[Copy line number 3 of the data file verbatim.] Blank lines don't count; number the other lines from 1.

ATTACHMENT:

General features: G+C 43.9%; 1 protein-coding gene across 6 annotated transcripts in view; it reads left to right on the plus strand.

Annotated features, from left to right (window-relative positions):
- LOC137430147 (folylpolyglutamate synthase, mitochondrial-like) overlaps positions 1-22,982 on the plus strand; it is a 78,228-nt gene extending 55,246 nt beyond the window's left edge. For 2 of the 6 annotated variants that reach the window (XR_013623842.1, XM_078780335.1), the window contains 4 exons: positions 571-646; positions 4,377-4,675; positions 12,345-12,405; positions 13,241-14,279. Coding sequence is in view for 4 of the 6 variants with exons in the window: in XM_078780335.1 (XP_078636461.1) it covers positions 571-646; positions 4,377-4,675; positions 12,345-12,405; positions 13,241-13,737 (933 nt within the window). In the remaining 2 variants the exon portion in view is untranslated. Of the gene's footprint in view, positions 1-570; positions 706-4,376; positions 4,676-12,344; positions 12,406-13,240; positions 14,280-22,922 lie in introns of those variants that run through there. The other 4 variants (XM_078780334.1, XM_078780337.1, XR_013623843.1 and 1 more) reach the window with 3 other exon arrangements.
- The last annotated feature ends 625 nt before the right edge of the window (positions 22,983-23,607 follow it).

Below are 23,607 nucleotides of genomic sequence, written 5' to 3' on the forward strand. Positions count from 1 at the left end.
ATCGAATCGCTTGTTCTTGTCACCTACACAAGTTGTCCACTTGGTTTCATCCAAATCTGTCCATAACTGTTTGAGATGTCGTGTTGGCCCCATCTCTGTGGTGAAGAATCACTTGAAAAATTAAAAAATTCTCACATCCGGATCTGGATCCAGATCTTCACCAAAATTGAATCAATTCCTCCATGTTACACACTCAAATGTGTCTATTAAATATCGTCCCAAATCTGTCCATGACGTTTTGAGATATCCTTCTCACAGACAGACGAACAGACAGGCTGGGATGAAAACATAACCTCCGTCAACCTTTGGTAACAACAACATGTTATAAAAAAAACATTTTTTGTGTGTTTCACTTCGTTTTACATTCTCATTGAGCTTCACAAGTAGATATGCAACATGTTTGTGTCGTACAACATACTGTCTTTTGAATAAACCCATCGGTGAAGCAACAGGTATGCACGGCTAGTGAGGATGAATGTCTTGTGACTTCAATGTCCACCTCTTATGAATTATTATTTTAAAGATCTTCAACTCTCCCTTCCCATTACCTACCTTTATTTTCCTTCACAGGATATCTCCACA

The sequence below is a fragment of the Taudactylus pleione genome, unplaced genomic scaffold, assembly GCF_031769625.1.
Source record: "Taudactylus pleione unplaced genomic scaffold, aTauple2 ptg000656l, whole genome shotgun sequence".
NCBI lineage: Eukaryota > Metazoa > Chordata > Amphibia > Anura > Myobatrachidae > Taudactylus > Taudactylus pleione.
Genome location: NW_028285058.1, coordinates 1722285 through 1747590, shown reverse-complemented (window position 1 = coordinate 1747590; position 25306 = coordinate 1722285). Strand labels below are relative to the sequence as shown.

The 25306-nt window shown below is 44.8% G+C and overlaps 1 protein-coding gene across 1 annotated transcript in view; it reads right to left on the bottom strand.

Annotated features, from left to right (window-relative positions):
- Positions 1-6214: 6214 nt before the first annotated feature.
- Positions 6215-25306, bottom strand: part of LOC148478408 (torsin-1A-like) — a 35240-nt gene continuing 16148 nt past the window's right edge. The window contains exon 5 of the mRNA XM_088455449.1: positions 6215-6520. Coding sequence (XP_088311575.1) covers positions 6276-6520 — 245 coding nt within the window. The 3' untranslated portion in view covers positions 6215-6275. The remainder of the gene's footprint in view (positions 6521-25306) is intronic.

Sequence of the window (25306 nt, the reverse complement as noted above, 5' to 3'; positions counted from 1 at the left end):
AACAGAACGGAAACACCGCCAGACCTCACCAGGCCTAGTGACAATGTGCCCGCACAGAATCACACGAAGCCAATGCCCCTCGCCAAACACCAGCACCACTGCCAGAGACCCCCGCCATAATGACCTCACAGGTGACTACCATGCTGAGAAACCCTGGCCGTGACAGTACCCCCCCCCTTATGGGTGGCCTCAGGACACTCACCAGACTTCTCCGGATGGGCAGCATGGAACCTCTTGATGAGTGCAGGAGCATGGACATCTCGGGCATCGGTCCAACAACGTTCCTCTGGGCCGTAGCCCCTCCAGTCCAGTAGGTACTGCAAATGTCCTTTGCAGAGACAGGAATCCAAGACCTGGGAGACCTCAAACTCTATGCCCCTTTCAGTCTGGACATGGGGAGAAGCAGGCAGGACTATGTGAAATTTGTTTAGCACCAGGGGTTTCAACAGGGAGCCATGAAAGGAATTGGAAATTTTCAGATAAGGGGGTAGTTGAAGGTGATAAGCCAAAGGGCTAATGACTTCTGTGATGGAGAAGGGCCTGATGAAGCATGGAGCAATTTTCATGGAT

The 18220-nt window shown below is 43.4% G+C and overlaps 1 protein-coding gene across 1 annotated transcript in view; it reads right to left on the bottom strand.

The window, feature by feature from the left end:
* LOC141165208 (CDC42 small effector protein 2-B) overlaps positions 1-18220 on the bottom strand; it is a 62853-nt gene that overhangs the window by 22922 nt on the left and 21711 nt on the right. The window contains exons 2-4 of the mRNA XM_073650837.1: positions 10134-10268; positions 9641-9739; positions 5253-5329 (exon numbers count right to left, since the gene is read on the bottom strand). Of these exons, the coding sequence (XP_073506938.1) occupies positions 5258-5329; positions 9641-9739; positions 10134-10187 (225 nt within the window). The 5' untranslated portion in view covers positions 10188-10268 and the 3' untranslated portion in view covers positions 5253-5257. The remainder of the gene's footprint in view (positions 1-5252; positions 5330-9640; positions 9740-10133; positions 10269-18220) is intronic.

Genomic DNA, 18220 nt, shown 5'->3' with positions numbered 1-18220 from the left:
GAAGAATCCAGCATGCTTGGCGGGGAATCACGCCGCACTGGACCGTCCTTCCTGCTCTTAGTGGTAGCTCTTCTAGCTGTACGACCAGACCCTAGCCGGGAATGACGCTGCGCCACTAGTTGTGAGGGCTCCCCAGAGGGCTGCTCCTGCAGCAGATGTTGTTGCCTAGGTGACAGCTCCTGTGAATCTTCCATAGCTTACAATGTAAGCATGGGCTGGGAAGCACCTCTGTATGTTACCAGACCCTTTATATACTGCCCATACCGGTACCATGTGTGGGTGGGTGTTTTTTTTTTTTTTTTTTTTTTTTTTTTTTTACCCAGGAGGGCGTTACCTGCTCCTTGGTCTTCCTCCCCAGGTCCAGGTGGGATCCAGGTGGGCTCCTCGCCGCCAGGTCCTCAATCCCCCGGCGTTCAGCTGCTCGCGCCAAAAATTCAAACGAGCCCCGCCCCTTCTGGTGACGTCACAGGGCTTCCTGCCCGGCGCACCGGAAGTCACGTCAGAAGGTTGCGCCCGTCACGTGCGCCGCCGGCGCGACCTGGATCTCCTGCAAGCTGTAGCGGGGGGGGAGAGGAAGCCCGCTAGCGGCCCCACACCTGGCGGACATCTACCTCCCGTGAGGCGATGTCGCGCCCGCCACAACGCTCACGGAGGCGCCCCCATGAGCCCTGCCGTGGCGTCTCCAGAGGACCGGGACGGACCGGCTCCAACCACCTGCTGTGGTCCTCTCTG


- LOC137430147 (folylpolyglutamate synthase, mitochondrial-like) overlaps positions 1-22,982 on the plus strand; it is a 78,228-nt gene extending 55,246 nt beyond the window's left edge. For 2 of the 6 annotated variants that reach the window (XR_013623842.1, XM_078780335.1), the window contains 4 exons: positions 571-646; positions 4,377-4,675; positions 12,345-12,405; positions 13,241-14,279. Coding sequence is in view for 4 of the 6 variants with exons in the window: in XM_078780335.1 (XP_078636461.1) it covers positions 571-646; positions 4,377-4,675; positions 12,345-12,405; positions 13,241-13,737 (933 nt within the window). In the remaining 2 variants the exon portion in view is untranslated. Of the gene's footprint in view, positions 1-570; positions 706-4,376; positions 4,676-12,344; positions 12,406-13,240; positions 14,280-22,922 lie in introns of those variants that run through there. The other 4 variants (XM_078780334.1, XM_078780337.1, XR_013623843.1 and 1 more) reach the window with 3 other exon arrangements.